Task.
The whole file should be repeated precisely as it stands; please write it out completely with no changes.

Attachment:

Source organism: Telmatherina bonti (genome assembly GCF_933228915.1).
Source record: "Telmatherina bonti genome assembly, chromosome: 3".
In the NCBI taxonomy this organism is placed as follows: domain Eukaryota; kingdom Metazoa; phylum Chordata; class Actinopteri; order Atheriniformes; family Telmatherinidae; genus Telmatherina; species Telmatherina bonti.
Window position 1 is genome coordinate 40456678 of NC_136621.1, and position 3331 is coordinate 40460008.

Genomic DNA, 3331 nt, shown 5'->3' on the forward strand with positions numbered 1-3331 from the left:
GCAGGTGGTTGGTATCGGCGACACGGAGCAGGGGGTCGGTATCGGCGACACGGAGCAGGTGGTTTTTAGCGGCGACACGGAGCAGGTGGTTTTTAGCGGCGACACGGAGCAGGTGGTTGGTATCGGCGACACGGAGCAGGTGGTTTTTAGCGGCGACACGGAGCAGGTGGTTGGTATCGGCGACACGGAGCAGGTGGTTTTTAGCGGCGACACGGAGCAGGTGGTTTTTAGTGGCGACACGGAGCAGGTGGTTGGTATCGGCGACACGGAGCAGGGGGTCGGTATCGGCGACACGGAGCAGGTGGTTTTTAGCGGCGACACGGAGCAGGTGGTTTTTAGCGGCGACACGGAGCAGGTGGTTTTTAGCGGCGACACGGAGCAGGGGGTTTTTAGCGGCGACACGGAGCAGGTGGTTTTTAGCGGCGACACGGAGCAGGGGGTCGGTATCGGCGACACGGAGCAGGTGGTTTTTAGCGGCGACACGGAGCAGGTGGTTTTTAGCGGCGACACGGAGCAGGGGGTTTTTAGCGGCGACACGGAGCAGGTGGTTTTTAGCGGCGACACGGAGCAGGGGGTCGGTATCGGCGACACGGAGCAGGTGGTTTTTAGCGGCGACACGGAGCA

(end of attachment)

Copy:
Source organism: Telmatherina bonti (genome assembly GCF_933228915.1).
Source record: "Telmatherina bonti genome assembly, chromosome: 3".
In the NCBI taxonomy this organism is placed as follows: domain Eukaryota; kingdom Metazoa; phylum Chordata; class Actinopteri; order Atheriniformes; family Telmatherinidae; genus Telmatherina; species Telmatherina bonti.
Window position 1 is genome coordinate 40456678 of NC_136621.1, and position 3331 is coordinate 40460008.

Genomic DNA, 3331 nt, shown 5'->3' on the forward strand with positions numbered 1-3331 from the left:
GCAGGTGGTTGGTATCGGCGACACGGAGCAGGGGGTCGGTATCGGCGACACGGAGCAGGTGGTTTTTAGCGGCGACACGGAGCAGGTGGTTTTTAGCGGCGACACGGAGCAGGTGGTTGGTATCGGCGACACGGAGCAGGTGGTTTTTAGCGGCGACACGGAGCAGGTGGTTGGTATCGGCGACACGGAGCAGGTGGTTTTTAGCGGCGACACGGAGCAGGTGGTTTTTAGTGGCGACACGGAGCAGGTGGTTGGTATCGGCGACACGGAGCAGGGGGTCGGTATCGGCGACACGGAGCAGGTGGTTTTTAGCGGCGACACGGAGCAGGTGGTTTTTAGCGGCGACACGGAGCAGGTGGTTTTTAGCGGCGACACGGAGCAGGGGGTTTTTAGCGGCGACACGGAGCAGGTGGTTTTTAGCGGCGACACGGAGCAGGGGGTCGGTATCGGCGACACGGAGCAGGTGGTTTTTAGCGGCGACACGGAGCAGGTGGTTTTTAGCGGCGACACGGAGCAGGGGGTTTTTAGCGGCGACACGGAGCAGGTGGTTTTTAGCGGCGACACGGAGCAGGGGGTCGGTATCGGCGACACGGAGCAGGTGGTTTTTAGCGGCGACACGGAGCA